“HAH!” I guffawed.
A woman curiously turned to look at me with a puzzled expression on her face, “Excuse me, but may I ask, what’s so funny?”
“Oh, um…” I stumbled for a second trying to think of a convincing story that could be understood by a muggle. “I’ve just…used this brand before, and it never worked as well as the label said.”
She looked at the tub of Oxiclean I pointed to through her spectacles, “Ah yes. That cleaning product is so overrated. Never fully gets my stains out.”
“I know, right?” I agreed as she walked away. As soon as she was out of sight I grabbed the bucket of “magic soap” and put it in my cart. I wanted to see this for myself.
As I sauntered down more walkways, I remembered my daughter Stella’s birthday was approaching. For some reason, buying a muggle toy from a muggle store seemed like an intriguing present for my little girl. I made my way through the clothes (which were absolutely appalling, might I say) and stopped in the toy section. The area filled with girl playthings made my stomach churn; everything was pink. I gingerly inched nearer to the toys and began to search for something Stella might enjoy. What do six-year-old muggle girls enjoy? Probably not the same as a witch, though Stella doesn’t really know how use magic right now, so she should be fine. I thought about the guys and if they saw me right now: a death eater, walking in a muggle store, searching for a birthday gift for his daughter, in an all pink doll-infested aisle way. How embarrassing.
I finally found a giant doll head used for brushing and doing hair. I could easily betwitch it to make it more interesting and colorful. Sneakily, I slowly reached for the box and put it in my cart. Hopefully no one noticed.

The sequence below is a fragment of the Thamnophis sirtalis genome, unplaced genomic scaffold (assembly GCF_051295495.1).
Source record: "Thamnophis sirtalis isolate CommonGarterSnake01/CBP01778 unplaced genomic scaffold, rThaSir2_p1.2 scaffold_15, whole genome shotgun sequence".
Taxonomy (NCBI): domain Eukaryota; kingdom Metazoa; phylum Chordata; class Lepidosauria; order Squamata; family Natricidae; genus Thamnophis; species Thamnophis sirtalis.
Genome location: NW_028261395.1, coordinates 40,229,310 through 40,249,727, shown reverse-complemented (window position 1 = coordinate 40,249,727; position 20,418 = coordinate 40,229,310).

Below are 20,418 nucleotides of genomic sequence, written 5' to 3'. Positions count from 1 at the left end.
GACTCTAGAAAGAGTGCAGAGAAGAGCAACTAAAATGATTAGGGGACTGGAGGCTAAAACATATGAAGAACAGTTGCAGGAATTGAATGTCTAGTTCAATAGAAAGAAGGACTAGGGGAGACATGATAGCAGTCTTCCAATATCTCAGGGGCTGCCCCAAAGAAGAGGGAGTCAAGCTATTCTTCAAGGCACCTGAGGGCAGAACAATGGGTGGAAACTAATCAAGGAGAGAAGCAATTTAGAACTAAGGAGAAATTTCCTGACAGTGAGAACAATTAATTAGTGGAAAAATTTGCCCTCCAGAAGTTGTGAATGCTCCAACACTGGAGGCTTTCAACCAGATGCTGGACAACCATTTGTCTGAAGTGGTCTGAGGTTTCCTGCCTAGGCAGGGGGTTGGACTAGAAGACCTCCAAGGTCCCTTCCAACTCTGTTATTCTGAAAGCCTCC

These three items seemed to fulfill my quota, so I began to make my way to the cash register. Halfway there, I noticed a spooky section near the home decorations. Above it there was a banner that said “Halloween.” Now this should be interesting.
The shelves were surprisingly filled with some of the standard decorations such as pumpkins, bats, and the like. Of course, they were boring decorations that didn’t convincingly move or do anything except maybe light up on their own or make robotic jerky motions and pathetic fake shrieks for two seconds. The most interesting part was the costumes. Apparently muggle children enjoyed dressing like muggle celebrities, fake characters from books, fairies, vampires…then I came across the most hilarious of them all: wizards. Most of them had tall pointy blue hats, thick beards, and long cloaks. They looked like a comical version of Professor Dumbledore. I had to take one of them home and show the guys, they would find this absolutely hysterical. Just for kicks, I went back to the cleaning section and grabbed a broom. This should really knock their socks off.
Muggles. Such simple, ignorant, entertaining people.
This feeling of uncertainty
aches within my chest,
pressing down on my
We should be okay,
he said we were fine.
You’re over thinking
Tears sting under my eyes.
Refusing to blink,
I press my lips tight
and wear a mask of
Confidence in what?
Is this really worth it
I focus on my book,
reading usually helps.
Not this time.
I collapse on my bed
Like a helpless animal.
My hands start
with what? fear? insecurity?
I don’t know.
Those three words. I hate them.
THE three words.
I love you.
I can't say them.
My heart lurches and thrusts.
Warm tears flow down
my face like summer rain.
I am alone.
I will be alone.
I need to see him.
I need to know
I pull myself together,
put on my mask
and jump in my car.
Maybe I’m wrong.
Maybe I’m off.
Maybe we’re still strong.
I knock on his door
and walk inside.
We both agree.